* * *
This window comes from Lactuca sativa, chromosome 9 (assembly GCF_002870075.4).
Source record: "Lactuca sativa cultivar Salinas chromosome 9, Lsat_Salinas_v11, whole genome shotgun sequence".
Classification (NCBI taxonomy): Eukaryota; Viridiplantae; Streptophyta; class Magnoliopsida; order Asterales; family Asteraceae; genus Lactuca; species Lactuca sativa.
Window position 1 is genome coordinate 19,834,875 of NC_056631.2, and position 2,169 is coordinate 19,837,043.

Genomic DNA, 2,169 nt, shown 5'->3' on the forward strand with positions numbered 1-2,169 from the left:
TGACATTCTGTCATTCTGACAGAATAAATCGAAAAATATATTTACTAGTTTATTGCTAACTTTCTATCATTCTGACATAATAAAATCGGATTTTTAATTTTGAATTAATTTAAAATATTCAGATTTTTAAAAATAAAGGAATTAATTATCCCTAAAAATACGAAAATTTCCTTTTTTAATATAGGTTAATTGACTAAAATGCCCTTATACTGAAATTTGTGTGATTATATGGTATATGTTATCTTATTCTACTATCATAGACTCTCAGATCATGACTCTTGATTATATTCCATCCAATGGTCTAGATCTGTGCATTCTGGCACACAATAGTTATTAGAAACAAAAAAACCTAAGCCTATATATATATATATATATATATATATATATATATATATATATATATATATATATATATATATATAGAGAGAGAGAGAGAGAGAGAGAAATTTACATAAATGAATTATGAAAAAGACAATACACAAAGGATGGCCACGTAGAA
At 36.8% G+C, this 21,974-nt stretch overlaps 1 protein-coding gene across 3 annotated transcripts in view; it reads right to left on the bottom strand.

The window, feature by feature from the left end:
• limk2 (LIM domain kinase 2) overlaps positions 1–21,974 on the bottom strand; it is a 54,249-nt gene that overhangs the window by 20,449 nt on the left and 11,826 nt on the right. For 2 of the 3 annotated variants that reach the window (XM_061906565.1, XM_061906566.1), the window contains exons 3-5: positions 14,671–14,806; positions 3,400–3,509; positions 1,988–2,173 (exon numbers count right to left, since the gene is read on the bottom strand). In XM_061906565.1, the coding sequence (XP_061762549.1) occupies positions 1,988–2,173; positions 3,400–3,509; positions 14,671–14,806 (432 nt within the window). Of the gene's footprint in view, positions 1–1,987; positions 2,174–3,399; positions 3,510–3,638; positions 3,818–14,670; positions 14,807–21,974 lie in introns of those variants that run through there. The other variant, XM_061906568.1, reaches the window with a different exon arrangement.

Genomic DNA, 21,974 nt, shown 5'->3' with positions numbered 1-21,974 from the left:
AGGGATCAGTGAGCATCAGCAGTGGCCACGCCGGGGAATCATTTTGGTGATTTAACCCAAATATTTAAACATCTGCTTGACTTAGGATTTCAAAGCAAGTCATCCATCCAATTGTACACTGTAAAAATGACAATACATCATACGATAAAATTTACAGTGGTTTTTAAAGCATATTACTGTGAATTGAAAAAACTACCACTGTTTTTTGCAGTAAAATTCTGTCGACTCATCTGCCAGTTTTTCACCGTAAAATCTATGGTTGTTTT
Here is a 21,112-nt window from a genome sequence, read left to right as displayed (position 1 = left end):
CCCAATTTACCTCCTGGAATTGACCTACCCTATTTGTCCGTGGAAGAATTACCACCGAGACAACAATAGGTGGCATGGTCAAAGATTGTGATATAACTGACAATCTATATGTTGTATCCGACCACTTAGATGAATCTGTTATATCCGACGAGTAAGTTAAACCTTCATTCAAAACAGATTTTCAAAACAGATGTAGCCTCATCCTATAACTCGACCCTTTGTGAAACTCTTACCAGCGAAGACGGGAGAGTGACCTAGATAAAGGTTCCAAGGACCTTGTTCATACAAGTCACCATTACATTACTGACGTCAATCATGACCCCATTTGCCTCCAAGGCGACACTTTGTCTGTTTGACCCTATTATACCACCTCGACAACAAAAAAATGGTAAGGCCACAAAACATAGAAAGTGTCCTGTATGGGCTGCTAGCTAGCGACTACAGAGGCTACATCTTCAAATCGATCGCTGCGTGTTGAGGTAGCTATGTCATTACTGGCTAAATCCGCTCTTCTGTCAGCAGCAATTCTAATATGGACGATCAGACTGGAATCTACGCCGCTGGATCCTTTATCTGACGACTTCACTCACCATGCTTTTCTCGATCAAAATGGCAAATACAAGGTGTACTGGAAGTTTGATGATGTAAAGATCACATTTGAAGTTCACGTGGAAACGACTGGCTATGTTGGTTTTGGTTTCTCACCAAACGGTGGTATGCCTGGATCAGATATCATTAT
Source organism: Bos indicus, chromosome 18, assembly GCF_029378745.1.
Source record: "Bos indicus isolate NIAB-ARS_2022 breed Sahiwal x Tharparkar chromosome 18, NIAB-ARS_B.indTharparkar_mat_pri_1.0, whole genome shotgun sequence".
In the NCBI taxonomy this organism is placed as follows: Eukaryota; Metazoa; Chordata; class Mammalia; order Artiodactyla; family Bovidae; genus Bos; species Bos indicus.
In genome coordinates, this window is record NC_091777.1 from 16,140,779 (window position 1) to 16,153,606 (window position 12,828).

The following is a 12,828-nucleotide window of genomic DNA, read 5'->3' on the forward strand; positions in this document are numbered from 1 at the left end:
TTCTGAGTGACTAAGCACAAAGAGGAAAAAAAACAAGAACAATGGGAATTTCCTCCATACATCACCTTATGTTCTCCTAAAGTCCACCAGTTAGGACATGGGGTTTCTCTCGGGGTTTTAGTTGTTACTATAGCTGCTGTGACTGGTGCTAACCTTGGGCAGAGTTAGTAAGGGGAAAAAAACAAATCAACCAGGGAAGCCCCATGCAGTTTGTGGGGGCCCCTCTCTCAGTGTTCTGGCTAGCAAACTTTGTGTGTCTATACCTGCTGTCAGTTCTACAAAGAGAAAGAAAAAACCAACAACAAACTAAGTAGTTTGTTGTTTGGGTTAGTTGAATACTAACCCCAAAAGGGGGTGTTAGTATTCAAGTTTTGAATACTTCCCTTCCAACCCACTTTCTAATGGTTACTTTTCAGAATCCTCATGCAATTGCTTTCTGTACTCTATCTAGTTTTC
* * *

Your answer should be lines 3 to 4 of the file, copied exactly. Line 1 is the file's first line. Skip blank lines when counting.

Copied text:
Classification (NCBI taxonomy): Eukaryota; Viridiplantae; Streptophyta; class Magnoliopsida; order Asterales; family Asteraceae; genus Lactuca; species Lactuca sativa.
Window position 1 is genome coordinate 19,834,875 of NC_056631.2, and position 2,169 is coordinate 19,837,043.